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Trayvon Martin: Does George Zimmerman's side of the story change anything?
The neighborhood watch volunteer says he shot Martin because the teenager was beating him up. If that's true, should Zimmerman be in the clear?
 
Protesters, some carrying petitions in support of slain teen Trayvon Martin, protest in D.C.: Shooter George Zimmerman claims that it was Trayvon who attacked him.
Protesters, some carrying petitions in support of slain teen Trayvon Martin, protest in D.C.: Shooter George Zimmerman claims that it was Trayvon who attacked him.
Roberto Gonzalez/Getty Images

Protesters gathered in Washington, D.C., on Tuesday to demand a hate-crime investigation into the killing of Trayvon Martin, a black teen who was shot last month by a half-Latino neighborhood watch volunteer, George Zimmerman. Police in Sanford, Fla., the town where Martin was killed, say Zimmerman told them the shooting occurred after Martin punched him in the nose and banged his head against the ground. Martin's parents say the account is just part of an attempt to smear their son and deflect blame. Does Zimmerman's side of the story suggest the tragedy wasn't his fault?

Zimmerman still belongs in jail: Let's assume everything happened as Zimmerman claims, says Robert Wright at The Atlantic. Zimmerman shot Martin because the teen was beating him up, and Zimmerman feared for his life. But how did they get to that point? "A man with a gun pursued an unarmed teenager who had done nothing wrong" and started a confrontation that ended in the young man's death. Zimmerman still "should do jail time for killing Martin."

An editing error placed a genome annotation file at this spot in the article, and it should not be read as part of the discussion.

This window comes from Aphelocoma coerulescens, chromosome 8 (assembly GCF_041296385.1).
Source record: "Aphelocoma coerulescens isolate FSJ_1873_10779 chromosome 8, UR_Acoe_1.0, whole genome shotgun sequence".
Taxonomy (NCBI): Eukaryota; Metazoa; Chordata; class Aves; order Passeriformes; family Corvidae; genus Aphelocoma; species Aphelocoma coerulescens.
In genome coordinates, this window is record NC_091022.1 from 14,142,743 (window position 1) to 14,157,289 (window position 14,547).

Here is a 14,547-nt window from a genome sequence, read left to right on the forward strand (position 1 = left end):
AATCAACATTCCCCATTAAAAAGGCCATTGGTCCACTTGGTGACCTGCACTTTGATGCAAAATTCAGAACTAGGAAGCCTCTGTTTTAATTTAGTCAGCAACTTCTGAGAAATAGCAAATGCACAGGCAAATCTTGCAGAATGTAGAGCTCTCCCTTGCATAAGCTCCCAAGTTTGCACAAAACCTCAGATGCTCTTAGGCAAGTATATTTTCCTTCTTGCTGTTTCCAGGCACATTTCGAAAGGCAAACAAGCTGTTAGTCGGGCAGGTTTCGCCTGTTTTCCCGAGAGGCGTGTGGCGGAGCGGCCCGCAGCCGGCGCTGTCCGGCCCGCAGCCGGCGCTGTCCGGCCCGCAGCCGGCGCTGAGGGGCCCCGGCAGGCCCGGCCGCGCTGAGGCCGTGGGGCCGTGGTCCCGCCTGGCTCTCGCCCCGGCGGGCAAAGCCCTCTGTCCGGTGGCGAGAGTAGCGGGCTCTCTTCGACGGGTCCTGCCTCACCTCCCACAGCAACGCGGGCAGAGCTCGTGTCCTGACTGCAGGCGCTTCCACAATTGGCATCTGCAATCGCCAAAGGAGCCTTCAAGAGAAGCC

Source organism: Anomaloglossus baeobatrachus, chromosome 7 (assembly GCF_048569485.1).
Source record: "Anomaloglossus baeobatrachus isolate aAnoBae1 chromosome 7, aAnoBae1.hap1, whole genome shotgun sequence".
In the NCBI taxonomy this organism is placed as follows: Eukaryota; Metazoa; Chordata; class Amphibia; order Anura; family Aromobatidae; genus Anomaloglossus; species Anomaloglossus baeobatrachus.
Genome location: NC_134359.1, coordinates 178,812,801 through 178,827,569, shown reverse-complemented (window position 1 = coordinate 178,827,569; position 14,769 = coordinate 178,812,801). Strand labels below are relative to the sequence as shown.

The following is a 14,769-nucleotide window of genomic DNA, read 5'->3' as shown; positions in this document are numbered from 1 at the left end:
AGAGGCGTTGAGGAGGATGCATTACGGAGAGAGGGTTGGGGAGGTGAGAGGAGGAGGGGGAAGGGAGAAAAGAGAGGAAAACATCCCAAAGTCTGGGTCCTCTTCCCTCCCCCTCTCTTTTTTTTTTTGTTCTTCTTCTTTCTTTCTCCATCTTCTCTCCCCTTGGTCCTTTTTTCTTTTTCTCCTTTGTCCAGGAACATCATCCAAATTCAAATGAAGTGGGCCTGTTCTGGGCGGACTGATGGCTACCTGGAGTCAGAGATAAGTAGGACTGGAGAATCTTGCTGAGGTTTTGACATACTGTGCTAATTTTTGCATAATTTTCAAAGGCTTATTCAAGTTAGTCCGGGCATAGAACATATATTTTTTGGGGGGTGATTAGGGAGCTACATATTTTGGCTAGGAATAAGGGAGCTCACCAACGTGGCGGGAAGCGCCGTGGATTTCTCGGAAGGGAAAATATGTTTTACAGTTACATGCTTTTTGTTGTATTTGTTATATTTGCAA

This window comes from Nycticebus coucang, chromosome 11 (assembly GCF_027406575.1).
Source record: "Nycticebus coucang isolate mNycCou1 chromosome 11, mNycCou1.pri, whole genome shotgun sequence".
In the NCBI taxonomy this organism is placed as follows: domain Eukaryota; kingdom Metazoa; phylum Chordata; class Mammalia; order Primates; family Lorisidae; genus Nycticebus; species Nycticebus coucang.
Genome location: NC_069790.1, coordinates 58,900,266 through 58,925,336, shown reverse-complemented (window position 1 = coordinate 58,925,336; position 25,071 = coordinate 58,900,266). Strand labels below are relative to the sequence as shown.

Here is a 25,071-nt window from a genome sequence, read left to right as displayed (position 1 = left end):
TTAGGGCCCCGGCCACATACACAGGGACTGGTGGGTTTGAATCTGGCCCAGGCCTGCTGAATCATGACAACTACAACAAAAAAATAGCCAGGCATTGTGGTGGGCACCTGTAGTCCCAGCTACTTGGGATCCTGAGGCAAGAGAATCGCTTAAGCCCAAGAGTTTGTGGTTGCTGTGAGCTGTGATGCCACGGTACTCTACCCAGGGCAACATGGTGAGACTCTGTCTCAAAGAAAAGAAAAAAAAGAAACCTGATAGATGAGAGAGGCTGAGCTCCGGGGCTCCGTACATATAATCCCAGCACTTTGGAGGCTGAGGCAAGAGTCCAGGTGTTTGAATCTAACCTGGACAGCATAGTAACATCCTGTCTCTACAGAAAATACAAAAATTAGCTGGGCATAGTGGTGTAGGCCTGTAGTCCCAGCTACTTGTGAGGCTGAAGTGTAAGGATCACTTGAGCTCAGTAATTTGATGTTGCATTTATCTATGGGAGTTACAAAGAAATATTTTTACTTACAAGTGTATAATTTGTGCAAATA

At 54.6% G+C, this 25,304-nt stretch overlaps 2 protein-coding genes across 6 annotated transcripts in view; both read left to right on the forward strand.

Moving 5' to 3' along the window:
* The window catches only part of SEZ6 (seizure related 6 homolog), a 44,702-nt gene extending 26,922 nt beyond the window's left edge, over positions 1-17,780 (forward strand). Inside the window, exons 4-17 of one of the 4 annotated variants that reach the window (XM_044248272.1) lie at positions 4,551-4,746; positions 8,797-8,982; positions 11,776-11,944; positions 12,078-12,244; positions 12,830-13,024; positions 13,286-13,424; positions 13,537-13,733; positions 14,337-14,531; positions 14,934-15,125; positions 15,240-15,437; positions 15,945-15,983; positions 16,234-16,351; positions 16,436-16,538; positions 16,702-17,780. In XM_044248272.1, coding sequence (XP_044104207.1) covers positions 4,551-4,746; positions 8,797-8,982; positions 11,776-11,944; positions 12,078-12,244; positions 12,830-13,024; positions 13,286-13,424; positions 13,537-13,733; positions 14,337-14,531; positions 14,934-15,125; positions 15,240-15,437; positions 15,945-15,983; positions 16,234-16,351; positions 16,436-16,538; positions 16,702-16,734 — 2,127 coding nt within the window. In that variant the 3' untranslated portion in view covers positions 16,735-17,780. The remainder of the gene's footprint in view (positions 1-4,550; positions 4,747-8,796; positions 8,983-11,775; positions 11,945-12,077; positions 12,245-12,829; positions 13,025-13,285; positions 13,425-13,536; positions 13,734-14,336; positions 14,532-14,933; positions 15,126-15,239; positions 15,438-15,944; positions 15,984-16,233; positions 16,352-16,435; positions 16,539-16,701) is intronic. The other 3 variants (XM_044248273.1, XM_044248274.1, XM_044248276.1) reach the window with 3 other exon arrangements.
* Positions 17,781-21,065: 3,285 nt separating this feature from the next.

"The case for George Zimmerman is the case against him"

But Zimmerman's side of the story complicates things: These details make the case against Zimmerman "murkier," says William A. Jacobson at Legal Insurrection, and at the very least, "cast doubt on the simplistic narrative in the media." We've all been told that Zimmerman is "an out of control Neighborhood Watch vigilante who hunted down Martin with an intent to kill or capture because of Martin's race." That may not be true after all, and we should all reserve judgment until all the facts are known.
"Trayvon Martin case heading towards the political abyss"

Regardless, this is still a tragedy: We might never find out what really happened, says Katherine Ozment at Boston Magazine. If there was a fight, it's easy to imagine that the 140-pound Martin felt threatened when the 200-pound Zimmerman followed him; "perhaps the teen was the one who felt, in essence, that he had to 'stand his ground.'" We may never know for sure. But some things are certain: "A black teen is dead at the hands of someone who was charged with protecting people. A family has lost a beloved son and brother. There's a reason people are outraged; Trayvon Martin's story, of a black male tagged as suspicious because of his race, is a story we are tired of hearing."
"Trayvon Martin and the 'code'"

 

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